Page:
Revisiting the Ocean Cleanup, a plan to remove plastic from the oceans

UPDATE: The Ocean Cleanup released a feasibility study in June 2014 that attempted to address many of the concerns we had below. You can read our updated technical review here.

Boyan Slat’s plan to clean plastic from the world’s oceans is making the media rounds again. Unfortunately, as covered in a previous post on DSN, this plan has some major issues that are unlikely to make it feasible. While not the first to claim to solve the problem of oceanic plastic, the widespread media coverage of this well-intentioned but misdirected venture even prompted marine debris scientists to create a list of guidelines for  potential inventors of plastic-capture systems.  I am reposting the original article below to explain why we here at DSN don’t think that the Ocean Cleanup Project is a realistic solution for removing plastic from the ocean. While a viable plan does not to my knowledge exist, we can still do our part to stop more plastic from entering the world’s seas starting with these 6 simple tips to reduce plastic consumption.

And because it’s cocktail week, of course I had to find the perfect drink to toast this crazy contraption, the Wet Dream.

WET DREAM
1/2 oz amaretto almond liqueur
1/4 oz Blue Curacao liqueur
1/4 oz creme de bananes
1/4 oz sweet and sour mix
1 splash pineapple juice
1/4 oz Chambord® raspberry liqueur

Mix all ingredients except chambord. Chill and strain mixture into a martini glass. Float chambord to the bottom of the glass.

I’m just going to come out and say it, any project that touts itself as the “World’s first realistic Ocean Clean-up Concept” is just asking to be torn apart.

“The Ocean Cleanup” is the brainchild of a 19-year old Boyan Slat. He proposes using the oceans themselves to clean up plastic. By setting up a line of giant sifting booms across the major ocean gyres, ocean currents will push plastic into these giant traps to be collected and reused for profit.  He plans to set up an array of 24 of these sifters and calculates they will clean the ocean in 5 years.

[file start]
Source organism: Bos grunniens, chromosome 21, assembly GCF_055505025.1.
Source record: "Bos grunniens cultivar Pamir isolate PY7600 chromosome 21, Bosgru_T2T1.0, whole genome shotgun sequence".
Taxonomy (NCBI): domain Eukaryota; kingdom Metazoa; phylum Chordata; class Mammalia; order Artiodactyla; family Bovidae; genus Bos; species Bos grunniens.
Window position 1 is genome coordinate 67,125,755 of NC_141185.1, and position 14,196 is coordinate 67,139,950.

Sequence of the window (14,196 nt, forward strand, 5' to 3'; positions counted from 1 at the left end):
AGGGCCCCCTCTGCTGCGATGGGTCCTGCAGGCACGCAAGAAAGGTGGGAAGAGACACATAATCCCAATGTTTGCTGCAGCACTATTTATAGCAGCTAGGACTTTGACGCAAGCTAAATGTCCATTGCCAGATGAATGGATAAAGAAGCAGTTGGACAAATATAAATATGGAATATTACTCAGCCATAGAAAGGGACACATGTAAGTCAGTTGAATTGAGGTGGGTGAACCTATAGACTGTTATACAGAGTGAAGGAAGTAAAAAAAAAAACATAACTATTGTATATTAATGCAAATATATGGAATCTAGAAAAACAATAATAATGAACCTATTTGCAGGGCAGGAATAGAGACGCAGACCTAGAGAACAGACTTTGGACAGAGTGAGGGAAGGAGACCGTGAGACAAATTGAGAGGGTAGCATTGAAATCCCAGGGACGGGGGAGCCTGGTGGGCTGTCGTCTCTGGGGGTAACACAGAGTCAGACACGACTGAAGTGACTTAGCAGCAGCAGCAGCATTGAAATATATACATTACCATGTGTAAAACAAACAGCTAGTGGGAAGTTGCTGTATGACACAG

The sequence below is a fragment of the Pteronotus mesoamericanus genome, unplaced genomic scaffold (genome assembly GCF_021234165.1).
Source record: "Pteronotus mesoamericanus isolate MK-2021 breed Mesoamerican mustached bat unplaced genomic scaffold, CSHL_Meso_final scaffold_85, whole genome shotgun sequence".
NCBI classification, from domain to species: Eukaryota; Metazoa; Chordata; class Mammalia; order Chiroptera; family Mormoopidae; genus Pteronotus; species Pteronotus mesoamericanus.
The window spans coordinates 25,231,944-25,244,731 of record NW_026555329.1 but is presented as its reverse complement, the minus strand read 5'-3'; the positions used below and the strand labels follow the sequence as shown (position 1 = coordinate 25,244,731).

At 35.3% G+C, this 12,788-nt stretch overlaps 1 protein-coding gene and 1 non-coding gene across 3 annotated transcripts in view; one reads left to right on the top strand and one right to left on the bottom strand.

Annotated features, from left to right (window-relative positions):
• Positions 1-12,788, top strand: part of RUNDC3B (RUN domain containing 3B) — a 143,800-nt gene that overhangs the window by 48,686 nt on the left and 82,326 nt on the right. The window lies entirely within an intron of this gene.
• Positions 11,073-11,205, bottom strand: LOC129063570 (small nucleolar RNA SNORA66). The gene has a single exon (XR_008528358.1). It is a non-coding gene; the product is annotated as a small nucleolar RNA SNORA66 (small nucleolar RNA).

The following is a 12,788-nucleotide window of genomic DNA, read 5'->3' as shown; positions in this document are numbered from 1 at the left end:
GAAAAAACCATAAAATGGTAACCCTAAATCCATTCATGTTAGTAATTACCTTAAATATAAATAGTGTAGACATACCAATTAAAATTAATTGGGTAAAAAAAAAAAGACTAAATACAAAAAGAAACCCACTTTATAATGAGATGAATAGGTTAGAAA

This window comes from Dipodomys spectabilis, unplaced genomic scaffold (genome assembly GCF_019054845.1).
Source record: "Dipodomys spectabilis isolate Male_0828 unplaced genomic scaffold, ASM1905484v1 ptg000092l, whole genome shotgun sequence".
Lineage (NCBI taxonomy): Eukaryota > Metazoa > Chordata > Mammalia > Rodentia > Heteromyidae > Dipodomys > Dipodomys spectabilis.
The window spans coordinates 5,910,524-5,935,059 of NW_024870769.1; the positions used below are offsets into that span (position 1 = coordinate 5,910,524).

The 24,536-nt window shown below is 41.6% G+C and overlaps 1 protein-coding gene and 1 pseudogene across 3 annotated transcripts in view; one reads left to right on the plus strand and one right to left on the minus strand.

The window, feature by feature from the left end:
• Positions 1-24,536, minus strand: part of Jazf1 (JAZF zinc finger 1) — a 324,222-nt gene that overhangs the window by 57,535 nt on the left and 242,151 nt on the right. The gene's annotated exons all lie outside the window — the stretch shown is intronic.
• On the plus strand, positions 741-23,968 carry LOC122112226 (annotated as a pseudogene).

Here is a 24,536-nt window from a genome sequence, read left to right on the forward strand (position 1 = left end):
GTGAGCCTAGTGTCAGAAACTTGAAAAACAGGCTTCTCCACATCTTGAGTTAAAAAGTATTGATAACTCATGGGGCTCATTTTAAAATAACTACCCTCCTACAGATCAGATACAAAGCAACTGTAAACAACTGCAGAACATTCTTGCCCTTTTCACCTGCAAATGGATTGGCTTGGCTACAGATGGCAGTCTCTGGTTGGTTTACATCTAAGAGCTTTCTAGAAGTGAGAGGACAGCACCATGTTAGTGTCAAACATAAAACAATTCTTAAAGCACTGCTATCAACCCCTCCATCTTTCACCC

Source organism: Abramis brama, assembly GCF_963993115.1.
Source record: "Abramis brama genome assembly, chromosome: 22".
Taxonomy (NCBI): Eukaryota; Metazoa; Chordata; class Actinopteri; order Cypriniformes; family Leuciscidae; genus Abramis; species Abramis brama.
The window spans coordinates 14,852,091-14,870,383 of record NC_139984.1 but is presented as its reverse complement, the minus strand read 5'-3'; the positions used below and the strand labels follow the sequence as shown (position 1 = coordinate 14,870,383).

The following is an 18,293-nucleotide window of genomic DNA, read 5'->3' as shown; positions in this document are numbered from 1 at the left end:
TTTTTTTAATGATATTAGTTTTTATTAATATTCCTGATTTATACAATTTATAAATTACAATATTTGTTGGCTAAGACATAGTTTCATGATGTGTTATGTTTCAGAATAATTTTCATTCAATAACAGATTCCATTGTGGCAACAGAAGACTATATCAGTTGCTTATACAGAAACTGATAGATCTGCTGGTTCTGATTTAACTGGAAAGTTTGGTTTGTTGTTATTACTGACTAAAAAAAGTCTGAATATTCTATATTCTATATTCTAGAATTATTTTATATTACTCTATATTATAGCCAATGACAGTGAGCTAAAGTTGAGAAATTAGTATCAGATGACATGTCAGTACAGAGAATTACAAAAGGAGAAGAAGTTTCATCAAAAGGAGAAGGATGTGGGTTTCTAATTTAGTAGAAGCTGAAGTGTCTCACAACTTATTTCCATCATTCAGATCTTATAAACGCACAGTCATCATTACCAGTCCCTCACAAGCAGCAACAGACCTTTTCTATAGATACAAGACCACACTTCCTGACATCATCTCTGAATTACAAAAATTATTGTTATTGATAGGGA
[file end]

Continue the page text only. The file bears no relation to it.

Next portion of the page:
The Ocean Cleanup’s proposed plastic sifting boom.

Before I add my two cents, here’s what Miriam had to say about the idea at the Marine Debris Listserv:

Dear all,

I’ve tried to stop fact-checking to every cleanup scheme, but I guess it’s an addiction at this point. Also, I feel that as a community we cannot move forward with practical solutions to marine debris until we lay some of these common misconceptions to rest. These points respond Boyan Slat’s TEDx talk, but you can also see photos of his proposal here: http://www.boyanslat.com/plastic5/ and http://www.boyanslat.com/in-depth/.

  • Most zooplankton don’t survive being caught in a standard manta net, never mind being spun in a centrifuge. They might still be twitching, but they have lost a lot of their important parts, like antennae and feeding apparatus. When we want to capture live zooplankton, we use special live-collection nets and are very, very careful. For gelatinous zooplankton like salps, the only way to bring them up in good condition is to individually capture them in glass jars on SCUBA. I am highly skeptical that any significant proportion of zooplankton are viable after caught in a net and spun at 50 RPM. (though I realize that he’s not proposing to do this on a large scale.) 
  • Mooring fixed “ships” in the open ocean (avg depth 4000 meters) is highly improbable for a lot of reasons. Just to pick one: I could not find data on the absolute deepest mooring in the world, but this implies that it is approximately 2,000 meters. http://www.offshore-technology.com/projects/atlantisplatform/. So these ships would have to be moored at twice the depth of one of the deepest moorings that existed ~2007.